If there is one thing that has been driving educators crazy for the past five to ten years, it’s the inclusion of cell phones in school. When mobile phones were picking up steam and popularity during the latter part of the last century and into the first part of the last decade, many schools were trying to ban them. Then parents were stating that they wanted their children to have their phone with them, in case of an emergency.
Part of this need was due to the aftermath of 9/11 and the War on Terror, but part of it had to do with the sense that their need to possibly have to contact their child in school was more important than the overall educational environment of children as a whole. Today, smart phones are impacting the future of education, but not all of it is in a positive manner.
How Smart Phones Impact Education in Negative Ways
One of the most obvious ways that smart phones are disrupting the educational process is that they are distractions for many students. Smart phones provide a wealth of resources for them to have access to with the simple tap of their finger. Games are tempting to play during any class, but especially during the ‘boring’ classes, or the ones that don’t make any significant impact on them.
Smart phones allow students to stay connected with their social media sites and friends at all times.
They could open their Facebook app and see what their other friends are up to at the moment. Because these smart phones can connect online without the need for WiFi, it means that students can’t really be limited in their access without resorting to taking the phone away from them during the class, which is becoming increasingly more difficult for teachers, thanks in large part to ornery parents making unreasonable demands and subsequently teaching their kids that behaving in such a manner is how to get things done.
Smart phones also provide a much easier way for students to circumvent the educational integrity of exams, homework, and other assignments. With classroom sizes increasing and teachers being overworked, trying to keep an eye on every student who may be searching for answers on a device that can disappear into a pocket becomes a fruitless effort.
How Smart Phone Impact Education in Positive Ways
However, it’s not all doom and gloom when it comes to smart phones and education. Smart phones, because of their ability to access the Internet and do many of the same things that tablets and even laptops can do, make them great learning tools, if they are used in the proper manner.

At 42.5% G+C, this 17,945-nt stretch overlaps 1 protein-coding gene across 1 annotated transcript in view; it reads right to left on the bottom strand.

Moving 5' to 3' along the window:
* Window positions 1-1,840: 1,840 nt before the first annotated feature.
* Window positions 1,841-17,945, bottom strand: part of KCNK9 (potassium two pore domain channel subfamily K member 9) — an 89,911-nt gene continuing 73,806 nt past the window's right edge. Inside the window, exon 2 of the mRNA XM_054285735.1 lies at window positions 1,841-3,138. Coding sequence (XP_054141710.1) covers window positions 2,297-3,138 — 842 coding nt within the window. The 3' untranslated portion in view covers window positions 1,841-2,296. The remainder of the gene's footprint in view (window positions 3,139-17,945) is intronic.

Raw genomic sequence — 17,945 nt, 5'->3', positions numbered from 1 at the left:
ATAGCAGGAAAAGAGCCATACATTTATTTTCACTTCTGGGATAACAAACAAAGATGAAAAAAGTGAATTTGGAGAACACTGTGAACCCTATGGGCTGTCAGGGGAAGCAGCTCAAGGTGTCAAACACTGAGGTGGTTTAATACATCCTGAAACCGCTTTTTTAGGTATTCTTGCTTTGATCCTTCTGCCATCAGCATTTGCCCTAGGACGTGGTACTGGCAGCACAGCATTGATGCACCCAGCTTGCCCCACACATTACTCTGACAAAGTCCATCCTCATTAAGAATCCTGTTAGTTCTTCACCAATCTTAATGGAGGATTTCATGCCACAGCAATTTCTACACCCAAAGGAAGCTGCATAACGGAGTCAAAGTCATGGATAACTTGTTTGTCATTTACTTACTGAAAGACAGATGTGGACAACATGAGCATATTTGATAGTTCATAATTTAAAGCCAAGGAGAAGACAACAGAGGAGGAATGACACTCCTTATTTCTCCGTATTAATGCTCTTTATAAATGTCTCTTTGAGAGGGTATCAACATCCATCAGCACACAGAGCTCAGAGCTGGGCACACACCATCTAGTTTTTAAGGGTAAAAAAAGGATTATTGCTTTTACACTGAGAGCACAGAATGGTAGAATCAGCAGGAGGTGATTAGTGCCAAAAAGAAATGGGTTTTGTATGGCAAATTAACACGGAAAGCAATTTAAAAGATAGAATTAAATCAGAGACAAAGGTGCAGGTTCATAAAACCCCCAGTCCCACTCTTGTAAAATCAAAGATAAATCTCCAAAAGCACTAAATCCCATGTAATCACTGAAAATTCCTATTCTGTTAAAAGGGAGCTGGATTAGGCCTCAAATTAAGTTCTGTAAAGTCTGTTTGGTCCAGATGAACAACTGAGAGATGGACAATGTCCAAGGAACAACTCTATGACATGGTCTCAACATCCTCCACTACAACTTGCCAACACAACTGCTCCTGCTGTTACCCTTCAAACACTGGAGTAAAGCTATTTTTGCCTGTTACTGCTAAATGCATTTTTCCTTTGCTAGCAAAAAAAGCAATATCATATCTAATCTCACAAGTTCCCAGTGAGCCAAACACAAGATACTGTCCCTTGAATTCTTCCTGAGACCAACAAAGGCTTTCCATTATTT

The explosion of e-readers and e-books is one of the driving forces in publishing and even education and now that smart phones have their own e-reader apps on hand mean that students can be assigned books and other materials that they can quickly and easily access from their own phones.
Some school systems have worked it into their budget to supply tablets to every student, and while tablets are often used for this purpose, smart phones can also be used to read e-textbooks and other digital content.
Smart phones, because students access their social media pages from them, can also be used to create groups or networks for each class through sites such as Facebook. Students can be connected to the learning environment through their smart phone even when they have long since stepped out of the school doors at the end of the day.
The Debate between Smart Phones and Tablets in Education
While technology continues to evolve and advance at a rapid clip, tablets have quickly surpassed smart phones as a way for schools to modernize the educational process. Yes, smart phones are still vital in so many ways, but tablets have overtaken them as a means to access electronic information, such as PDFs, e-textbooks, videos, and more.
Still, smart phones continue to have similar abilities to tablets, though in essentially different sizes.
There is an inherent risk involved with integrating smart phones in education because when students are allowed, or even encouraged, to use their smart phones for educational purposes, there are going to plenty of students who abuse the privilege and instead of working on school work, they may be texting friends, checking out other websites online, and doing any number of other activities, all on school time.
Private businesses are facing this same problem with employees and there is no viable solution, aside from banning them during school (or work) hours.
Teachers have the opportunity to increase interaction with students through the use of smart phones, but the question remains about how much digitizing education will have an advantage and is there some middle of the road that will benefit everyone?
Sameer Bhatia is founder & CEO of ProProfs.com which is a leading provider of online learning tools for building, testing, and applying knowledge. ProProfs eLearning Software offers trainers and educators powerful-but-simple features without requiring users to download or learn expensive software. Sameer has a background in technology with a Masters in Computer Science from USC (University Of Southern California) and is an ed-tech industry veteran. You can find Sameer on Google+ and Twitter.